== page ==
Tips for the Roaring Fork Motor Nature Trail, What You Should Know

thousand drips waterfall in the great smoky mountains

The Place of a Thousand Drips waterfall can be found along the Roaring Fork Motor Nature Trail in the Great Smoky Mountains (photo by John Gullion/

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With one of the flashier names in the Great Smoky Mountains National Park, the Roaring Fork Motor Nature Trail can be one of the more relaxing experiences in the Smokies. 

The trail is named for one of the larger, faster and louder streams in the park. And it is both a perfect spot for a relaxing drive and the launching point for hundreds of potential adventures.

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Can you drive the Roaring Fork Motor Nature Trail?

Yes, you can drive the Roaring Fork Motor Nature Trail.

The trail is a narrow, winding, one-way road that is open in the spring, summer and fall.

The 5.5-mile loop road is a favorite side trip that offers a glimpse of what life was like in the Smoky Mountains before the park. It also offers pathways to ancient grottos, waterfalls and more. 

Though the trail is 5.5 miles long, it’s meant to be taken at a leisurely pace. Take your time to enjoy the mountain streams, old-growth forest and a number of preserved log cabins, grist mills and other historic buildings.

Spotting some wildlife is not uncommon and can bring the proceedings to a halt. 

scenic view of mountains along roaring fork motor nature trail
The nature trail offers scenic overlooks of the mountains (photo by John Gullion/

How long does it take to do the Roaring Fork Motor Trail?

Much like the Cades Cove Loop Road, it’s difficult to assess how long it takes to drive the trail. It depends on how quickly you want to go and more importantly, how quickly others want to go.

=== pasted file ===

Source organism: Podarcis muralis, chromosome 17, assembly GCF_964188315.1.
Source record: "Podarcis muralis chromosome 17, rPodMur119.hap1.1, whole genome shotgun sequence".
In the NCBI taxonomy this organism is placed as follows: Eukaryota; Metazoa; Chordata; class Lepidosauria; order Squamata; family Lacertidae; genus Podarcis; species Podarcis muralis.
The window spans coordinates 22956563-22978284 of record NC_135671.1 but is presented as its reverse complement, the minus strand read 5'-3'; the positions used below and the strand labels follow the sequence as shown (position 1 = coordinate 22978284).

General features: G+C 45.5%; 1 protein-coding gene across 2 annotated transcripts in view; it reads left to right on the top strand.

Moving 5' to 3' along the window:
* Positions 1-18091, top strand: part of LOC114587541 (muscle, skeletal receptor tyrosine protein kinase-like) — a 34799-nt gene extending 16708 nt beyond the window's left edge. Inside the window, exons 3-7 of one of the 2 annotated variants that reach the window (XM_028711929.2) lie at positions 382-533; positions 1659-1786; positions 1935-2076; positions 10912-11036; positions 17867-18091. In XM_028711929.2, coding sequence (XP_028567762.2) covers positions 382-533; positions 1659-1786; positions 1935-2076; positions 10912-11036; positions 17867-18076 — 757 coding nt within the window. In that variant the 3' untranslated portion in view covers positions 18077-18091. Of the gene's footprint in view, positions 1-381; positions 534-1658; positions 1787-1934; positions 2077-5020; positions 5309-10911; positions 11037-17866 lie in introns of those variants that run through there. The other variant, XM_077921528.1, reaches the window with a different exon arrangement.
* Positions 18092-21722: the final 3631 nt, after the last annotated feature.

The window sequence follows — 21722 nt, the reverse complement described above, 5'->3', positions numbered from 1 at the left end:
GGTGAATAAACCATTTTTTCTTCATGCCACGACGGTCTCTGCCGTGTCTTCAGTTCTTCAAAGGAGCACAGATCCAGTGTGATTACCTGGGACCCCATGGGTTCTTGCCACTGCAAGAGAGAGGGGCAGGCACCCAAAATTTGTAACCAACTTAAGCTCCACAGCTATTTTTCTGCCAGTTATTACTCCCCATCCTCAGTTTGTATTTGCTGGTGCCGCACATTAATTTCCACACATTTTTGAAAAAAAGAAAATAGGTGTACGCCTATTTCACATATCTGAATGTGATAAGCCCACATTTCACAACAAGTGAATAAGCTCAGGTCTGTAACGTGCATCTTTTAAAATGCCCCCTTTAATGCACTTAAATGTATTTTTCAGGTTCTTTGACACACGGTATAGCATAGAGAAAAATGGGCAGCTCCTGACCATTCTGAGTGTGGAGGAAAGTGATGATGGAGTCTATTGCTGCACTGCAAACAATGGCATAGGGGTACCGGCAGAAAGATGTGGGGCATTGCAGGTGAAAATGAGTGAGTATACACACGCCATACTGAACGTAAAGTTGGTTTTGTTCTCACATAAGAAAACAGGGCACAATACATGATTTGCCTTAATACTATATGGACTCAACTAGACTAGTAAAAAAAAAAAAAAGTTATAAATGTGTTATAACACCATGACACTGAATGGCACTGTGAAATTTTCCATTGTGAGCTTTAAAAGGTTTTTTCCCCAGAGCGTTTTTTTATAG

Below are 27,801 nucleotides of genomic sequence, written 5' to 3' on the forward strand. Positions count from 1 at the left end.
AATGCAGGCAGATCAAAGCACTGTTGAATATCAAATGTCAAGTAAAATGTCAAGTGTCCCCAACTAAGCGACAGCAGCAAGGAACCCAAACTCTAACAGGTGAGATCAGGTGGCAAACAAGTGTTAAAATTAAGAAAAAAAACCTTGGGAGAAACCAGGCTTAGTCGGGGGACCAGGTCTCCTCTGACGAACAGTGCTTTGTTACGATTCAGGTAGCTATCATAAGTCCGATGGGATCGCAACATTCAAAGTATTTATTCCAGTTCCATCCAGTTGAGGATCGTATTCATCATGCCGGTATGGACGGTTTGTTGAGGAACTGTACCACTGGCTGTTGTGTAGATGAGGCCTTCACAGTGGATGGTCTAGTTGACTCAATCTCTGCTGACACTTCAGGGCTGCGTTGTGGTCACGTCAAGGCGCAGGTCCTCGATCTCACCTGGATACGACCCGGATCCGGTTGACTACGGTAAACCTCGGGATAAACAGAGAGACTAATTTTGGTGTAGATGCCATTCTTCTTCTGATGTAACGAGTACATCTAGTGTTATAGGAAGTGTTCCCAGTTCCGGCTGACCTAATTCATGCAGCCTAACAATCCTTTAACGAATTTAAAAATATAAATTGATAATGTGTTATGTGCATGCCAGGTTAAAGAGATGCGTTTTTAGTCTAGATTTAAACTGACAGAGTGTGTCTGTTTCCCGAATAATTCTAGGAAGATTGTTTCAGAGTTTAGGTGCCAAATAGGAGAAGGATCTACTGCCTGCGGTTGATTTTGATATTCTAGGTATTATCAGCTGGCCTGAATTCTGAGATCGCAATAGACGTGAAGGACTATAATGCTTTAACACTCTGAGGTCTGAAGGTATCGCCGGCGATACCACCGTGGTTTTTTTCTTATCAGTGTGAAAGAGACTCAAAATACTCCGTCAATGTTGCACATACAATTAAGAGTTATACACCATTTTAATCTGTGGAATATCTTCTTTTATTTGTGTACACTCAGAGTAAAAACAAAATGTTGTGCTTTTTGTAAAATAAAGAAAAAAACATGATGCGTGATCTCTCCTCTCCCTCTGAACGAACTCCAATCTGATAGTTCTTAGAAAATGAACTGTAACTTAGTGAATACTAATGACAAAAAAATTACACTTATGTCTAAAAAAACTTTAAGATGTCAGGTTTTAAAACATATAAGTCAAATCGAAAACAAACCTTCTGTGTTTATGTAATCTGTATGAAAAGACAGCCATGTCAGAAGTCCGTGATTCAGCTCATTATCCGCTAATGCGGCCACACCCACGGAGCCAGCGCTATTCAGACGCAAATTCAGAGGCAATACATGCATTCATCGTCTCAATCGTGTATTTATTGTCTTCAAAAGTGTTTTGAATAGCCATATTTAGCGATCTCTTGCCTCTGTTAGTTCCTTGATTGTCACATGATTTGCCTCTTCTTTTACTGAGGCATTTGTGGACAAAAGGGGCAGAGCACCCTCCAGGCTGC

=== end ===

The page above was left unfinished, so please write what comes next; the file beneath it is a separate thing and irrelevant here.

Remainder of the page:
I wouldn’t think of trying to drive the trail with less than an hour of free time. And don’t try to tackle it right before you have to be somewhere.

Read Also: Grotto Falls in the Smoky Mountains: Parking, Trailhead and Tips

Are there bathrooms at the Roaring Fork Motor Nature Trail?

There are some bathrooms at the trailheads. However, they aren’t much better than port-a-potties. I have used the one at Grotto Falls, and it was rough. I recommend making a stop beforehand whenever possible.

Where is the entrance to the Roaring Fork Motor Nature Trail?

To access the trail, turn off the main Parkway in Gatlinburg at traffic light #8. Then, follow Historic Nature Trail Road. The entrance to the Motor Trail is a short distance from the parking areas for Rainbow Falls trailhead.

It is only a few miles away from the Parkway in Gatlinburg.

The Roaring Fork stream, from which the trail is named, starts up on Mt. LeConte at nearly 5,000 feet, dropping half its elevation in about two miles.

The mouth of Roaring Fork is at the northern end of Gatlinburg where it empties into the West Fork of the Little Pigeon River. 

place of a thousand drips along roaring fork motor nature trail
The Place of a Thousand Drips is along the route of the trail (photo by John Gullion/

What waterfalls are on Roaring Fork Motor Nature Trail?

Also located along the route is a wet-weather waterfall called Place of a Thousand Drips.

If you want to know how the Roaring Fork got its name, visit when the water is high. 

What hiking trails are near the Roaring Fork Motor Nature Trail?

Nearby trails are access points to see ancient hardwood forests. For example, the Trillium Gap Trailhead to Grotto Falls can be found along the route.

Trillium Gap can even lead an experienced hiker to the summit of Mt. LeConte